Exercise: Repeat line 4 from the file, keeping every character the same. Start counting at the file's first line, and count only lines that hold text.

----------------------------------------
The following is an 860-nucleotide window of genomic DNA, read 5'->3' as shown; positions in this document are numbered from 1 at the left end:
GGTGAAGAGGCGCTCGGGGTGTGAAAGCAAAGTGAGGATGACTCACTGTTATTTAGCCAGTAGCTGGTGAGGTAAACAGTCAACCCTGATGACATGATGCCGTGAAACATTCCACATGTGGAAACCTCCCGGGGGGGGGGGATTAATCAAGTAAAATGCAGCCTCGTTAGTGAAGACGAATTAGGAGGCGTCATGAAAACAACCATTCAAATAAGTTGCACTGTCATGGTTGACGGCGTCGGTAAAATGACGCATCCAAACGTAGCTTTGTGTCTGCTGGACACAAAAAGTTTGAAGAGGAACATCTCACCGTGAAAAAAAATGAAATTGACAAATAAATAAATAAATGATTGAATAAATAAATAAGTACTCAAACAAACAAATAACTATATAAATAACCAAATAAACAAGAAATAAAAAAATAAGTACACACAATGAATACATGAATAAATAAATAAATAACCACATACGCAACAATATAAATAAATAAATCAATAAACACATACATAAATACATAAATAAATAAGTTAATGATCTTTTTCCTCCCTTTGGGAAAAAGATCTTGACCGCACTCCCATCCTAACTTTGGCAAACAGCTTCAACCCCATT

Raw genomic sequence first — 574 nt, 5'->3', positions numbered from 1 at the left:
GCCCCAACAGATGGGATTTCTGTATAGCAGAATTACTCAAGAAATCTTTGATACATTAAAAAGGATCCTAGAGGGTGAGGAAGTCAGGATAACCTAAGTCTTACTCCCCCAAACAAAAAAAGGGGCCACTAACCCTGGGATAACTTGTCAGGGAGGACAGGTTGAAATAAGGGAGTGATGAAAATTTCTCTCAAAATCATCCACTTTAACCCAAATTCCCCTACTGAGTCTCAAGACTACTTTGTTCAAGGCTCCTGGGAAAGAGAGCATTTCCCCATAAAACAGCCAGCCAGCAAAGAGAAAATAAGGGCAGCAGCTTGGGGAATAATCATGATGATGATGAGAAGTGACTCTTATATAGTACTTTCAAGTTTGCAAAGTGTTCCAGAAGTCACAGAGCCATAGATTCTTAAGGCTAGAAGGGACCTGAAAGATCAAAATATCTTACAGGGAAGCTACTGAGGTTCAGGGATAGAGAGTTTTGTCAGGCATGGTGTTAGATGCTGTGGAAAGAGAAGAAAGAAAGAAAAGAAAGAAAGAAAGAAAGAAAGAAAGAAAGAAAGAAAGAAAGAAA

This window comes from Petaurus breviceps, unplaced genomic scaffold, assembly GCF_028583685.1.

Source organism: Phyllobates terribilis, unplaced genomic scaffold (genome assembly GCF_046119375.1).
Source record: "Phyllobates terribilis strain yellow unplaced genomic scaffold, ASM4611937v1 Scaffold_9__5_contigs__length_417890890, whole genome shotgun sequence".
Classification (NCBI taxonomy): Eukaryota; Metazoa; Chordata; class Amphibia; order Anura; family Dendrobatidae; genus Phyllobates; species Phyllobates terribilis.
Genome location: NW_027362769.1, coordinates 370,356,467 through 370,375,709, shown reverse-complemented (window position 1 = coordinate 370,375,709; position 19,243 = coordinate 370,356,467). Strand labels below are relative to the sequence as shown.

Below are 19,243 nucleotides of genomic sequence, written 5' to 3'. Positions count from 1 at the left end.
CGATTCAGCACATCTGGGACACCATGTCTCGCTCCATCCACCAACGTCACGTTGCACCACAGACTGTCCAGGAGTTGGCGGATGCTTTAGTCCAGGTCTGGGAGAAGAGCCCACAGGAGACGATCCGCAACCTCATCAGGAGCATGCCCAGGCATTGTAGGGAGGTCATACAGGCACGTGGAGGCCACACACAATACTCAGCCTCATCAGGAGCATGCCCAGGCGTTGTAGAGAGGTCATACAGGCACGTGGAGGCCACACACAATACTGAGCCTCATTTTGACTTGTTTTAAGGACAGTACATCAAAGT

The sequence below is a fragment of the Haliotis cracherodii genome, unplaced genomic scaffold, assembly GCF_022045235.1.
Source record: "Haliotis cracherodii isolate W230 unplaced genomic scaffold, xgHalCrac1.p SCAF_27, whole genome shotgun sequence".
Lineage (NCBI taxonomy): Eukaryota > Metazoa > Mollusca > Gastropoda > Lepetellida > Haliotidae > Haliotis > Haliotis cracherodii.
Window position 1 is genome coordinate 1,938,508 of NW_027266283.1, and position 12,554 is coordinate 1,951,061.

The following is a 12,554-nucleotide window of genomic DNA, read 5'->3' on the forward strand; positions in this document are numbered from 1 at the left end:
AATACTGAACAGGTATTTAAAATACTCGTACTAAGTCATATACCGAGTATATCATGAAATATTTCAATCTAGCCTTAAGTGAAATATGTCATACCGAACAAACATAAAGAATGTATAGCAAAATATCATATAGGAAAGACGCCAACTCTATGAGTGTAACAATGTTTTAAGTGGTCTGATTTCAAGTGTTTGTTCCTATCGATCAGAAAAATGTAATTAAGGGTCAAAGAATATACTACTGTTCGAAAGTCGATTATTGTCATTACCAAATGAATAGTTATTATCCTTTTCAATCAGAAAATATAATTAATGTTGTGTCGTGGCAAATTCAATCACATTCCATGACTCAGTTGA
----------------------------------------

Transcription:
GCCCCAACAGATGGGATTTCTGTATAGCAGAATTACTCAAGAAATCTTTGATACATTAAAAAGGATCCTAGAGGGTGAGGAAGTCAGGATAACCTAAGTCTTACTCCCCCAAACAAAAAAAGGGGCCACTAACCCTGGGATAACTTGTCAGGGAGGACAGGTTGAAATAAGGGAGTGATGAAAATTTCTCTCAAAATCATCCACTTTAACCCAAATTCCCCTACTGAGTCTCAAGACTACTTTGTTCAAGGCTCCTGGGAAAGAGAGCATTTCCCCATAAAACAGCCAGCCAGCAAAGAGAAAATAAGGGCAGCAGCTTGGGGAATAATCATGATGATGATGAGAAGTGACTCTTATATAGTACTTTCAAGTTTGCAAAGTGTTCCAGAAGTCACAGAGCCATAGATTCTTAAGGCTAGAAGGGACCTGAAAGATCAAAATATCTTACAGGGAAGCTACTGAGGTTCAGGGATAGAGAGTTTTGTCAGGCATGGTGTTAGATGCTGTGGAAAGAGAAGAAAGAAAGAAAAGAAAGAAAGAAAGAAAGAAAGAAAGAAAGAAAGAAAGAAAGAAA